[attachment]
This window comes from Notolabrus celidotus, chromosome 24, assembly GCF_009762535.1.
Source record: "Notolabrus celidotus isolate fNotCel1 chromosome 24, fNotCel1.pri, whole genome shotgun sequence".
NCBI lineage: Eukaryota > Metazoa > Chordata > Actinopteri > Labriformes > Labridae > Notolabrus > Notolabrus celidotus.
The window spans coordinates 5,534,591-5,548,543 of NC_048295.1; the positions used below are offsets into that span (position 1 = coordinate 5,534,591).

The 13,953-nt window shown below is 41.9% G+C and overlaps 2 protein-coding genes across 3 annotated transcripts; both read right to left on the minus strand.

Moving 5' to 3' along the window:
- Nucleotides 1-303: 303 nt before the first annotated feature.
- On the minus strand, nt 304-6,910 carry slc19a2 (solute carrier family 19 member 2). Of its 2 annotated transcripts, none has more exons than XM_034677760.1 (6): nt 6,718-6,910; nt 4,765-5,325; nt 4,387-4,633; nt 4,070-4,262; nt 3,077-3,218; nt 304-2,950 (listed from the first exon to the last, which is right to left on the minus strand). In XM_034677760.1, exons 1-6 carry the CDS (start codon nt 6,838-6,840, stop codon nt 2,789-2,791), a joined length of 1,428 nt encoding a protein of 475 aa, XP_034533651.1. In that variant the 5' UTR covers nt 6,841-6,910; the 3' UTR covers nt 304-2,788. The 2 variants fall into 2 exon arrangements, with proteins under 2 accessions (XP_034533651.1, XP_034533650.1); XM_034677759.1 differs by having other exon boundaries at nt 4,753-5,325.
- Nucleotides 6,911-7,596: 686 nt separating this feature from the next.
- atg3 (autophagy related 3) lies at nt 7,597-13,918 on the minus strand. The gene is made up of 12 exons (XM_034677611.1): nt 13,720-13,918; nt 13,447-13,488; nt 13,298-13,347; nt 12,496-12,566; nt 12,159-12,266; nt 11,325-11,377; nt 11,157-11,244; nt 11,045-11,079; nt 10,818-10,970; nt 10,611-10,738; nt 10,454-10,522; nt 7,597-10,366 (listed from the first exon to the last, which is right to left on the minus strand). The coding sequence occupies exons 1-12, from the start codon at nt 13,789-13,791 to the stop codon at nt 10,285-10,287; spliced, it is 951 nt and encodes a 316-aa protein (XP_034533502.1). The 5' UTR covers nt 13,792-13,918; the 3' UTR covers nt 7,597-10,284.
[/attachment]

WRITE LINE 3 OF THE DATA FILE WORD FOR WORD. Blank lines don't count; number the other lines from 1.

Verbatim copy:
NCBI lineage: Eukaryota > Metazoa > Chordata > Actinopteri > Labriformes > Labridae > Notolabrus > Notolabrus celidotus.